Whenever I mention management of change to plant personnel, I generally get one of several predictable responses. The knowledgeable ones will cite the regulation OSHA 1910.119(a)(2) and tell me that they aren’t a “covered process”, so it does not apply to them – generally with a great sigh of relief. Another frequent response is: “We have a drawing management procedure, but we are so far behind it would take years and resources we don’t have to catch up.” Others still will tell me that they have a perfectly fine procedure for their managers to approve small projects and alterations. And, a few will sheepishly think about the pennies and nickels filling up their car’s ash tray.

So, what is management of change (MOC)? Going back to the source, OSHA 1910.119(l)(1) sets the requirements for MOC as: “The employer shall establish and implement written procedures to manage changes (except for “replacements in kind”) to process chemicals, technology, equipment and procedures; and, changes to facilities that affect a covered process.”

That short description covers much territory, but since it was promulgated solely to enhance process safety, it limits the legal applicability to “covered processes”. Readers whose facilities meet the OSHA requirements of a “covered process” are well aware of the detailed requirements of MOC. They have to be or they would not still be operating. And hopefully all of you know that many of the worst industrial accidents in recent history have as a root cause the failure of the MOC process. Some sources indicate that as many as 80 percent of the serious major accidents in industry are related to uncontrolled change. Thus, one can think of MOC as a sort of life insurance that pays off by preventing accidents.

But this article is not focused on the intricacies of MOC for covered processes. And, it is not solely directed toward safety. Why then are we discussing MOC if it is not “required” for your industry? In short, it is because every business, regardless of legal requirements, needs to control potential losses. And MOC, appropriately applied, is an excellent, cost-effective loss prevention process for almost any business. It is the perfect complementary process to your loss elimination processes. And, we all want to be safe and environmentally friendly as well, right?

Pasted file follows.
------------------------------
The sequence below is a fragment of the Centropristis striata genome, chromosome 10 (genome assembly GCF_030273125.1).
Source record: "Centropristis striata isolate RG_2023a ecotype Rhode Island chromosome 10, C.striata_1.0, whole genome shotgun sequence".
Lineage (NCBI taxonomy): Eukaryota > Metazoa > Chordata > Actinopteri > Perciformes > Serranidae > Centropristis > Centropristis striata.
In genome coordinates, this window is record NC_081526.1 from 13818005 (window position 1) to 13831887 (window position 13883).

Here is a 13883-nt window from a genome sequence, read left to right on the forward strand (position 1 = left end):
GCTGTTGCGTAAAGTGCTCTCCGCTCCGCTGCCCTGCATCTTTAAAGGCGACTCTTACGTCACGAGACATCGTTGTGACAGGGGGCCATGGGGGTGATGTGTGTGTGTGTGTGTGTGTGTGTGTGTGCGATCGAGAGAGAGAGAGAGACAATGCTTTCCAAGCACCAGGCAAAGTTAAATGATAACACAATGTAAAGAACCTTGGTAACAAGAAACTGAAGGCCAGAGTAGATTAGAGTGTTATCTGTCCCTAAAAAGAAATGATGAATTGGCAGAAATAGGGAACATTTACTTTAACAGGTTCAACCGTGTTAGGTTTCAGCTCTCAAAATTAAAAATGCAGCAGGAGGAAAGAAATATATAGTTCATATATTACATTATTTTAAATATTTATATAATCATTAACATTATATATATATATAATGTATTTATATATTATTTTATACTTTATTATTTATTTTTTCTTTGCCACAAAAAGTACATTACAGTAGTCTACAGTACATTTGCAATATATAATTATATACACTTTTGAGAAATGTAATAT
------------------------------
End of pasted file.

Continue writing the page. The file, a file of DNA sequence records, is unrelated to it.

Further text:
Please note that MOC addresses only changes to things presently existing. Design of new processes or facilities is another issue entirely. And, we have to assume for purposes of MOC discussion that the level of performance of the existing system, if not adequate, at least has familiar and well-known virtues and vices. 

So, what is MOC in non-regulatory terms, and who does it really apply to? Let’s work with this simple definition: MOC is a process for preventing or mitigating business losses – including degradation of safety, health or environment – as the result of changes made to how you construct, operate, manage, or repair your facility or your processes. Regulatory requirements aside, there is no business intending to stay competitive that can afford to not have an appropriate MOC process in place. In short, MOC makes sense for safety and it makes financial sense. Does an MOC process make sense for your business?

What is a ‘change’?
“The most difficult part of management of change is recognizing change.” The most important starting point for the program is clearly defining for the organization just what constitutes a “change” that you wish to manage. Or more simply, what change falls under the MOC process and what sort of changes do not? A lack of clear definition effectively cripples an MOC program’s effectiveness, inviting both unnecessary analysis paralysis and creating loopholes for those who wish to bypass the process. 

There are many definitions of change from many different sources. It is the responsibility of the site leadership to define change in terms consistent with the business interests and any regulatory precedents. What risks do you wish to control and what sorts of changes, if not controlled, increase those risks? Only then can those activities that might reasonably be defined as “changes” be clearly identified, and once identified must be conveyed in the most simple and straightforward language possible.
Although a bit messy, the use of lists or tables of examples is often necessary to get the points across. Keep in mind that a “change” does not have to occur in a piece of hardware to qualify. Software, procedures,and process parameters are all examples of non-hardware changes that often must be rigorously controlled.

When dealing with hardware, the OSHA 1910 source document refers obliquely to a change as not being a “Replacement in Kind” (RIK) and further defining RIK as “a replacement which satisfies the design specifications.” RIK generally refers to equipment or components that are identical in Form, Fit and Function (referred to as the F3). But there is more to change than this very narrow hardware-based approach. The OSHA definition of change also refers to technology, procedures and chemicals (more broadly interpreted as raw materials.) Obviously more than just hardware is included in the definition of “change”. I have found that the best formal definition in use for “change” in the MOC process is found in a clarification published in OSHA 3313: “Change is an alteration or adjustment to any component, variable or property within an existing system (except those within clearly defined boundaries or responsibilities).”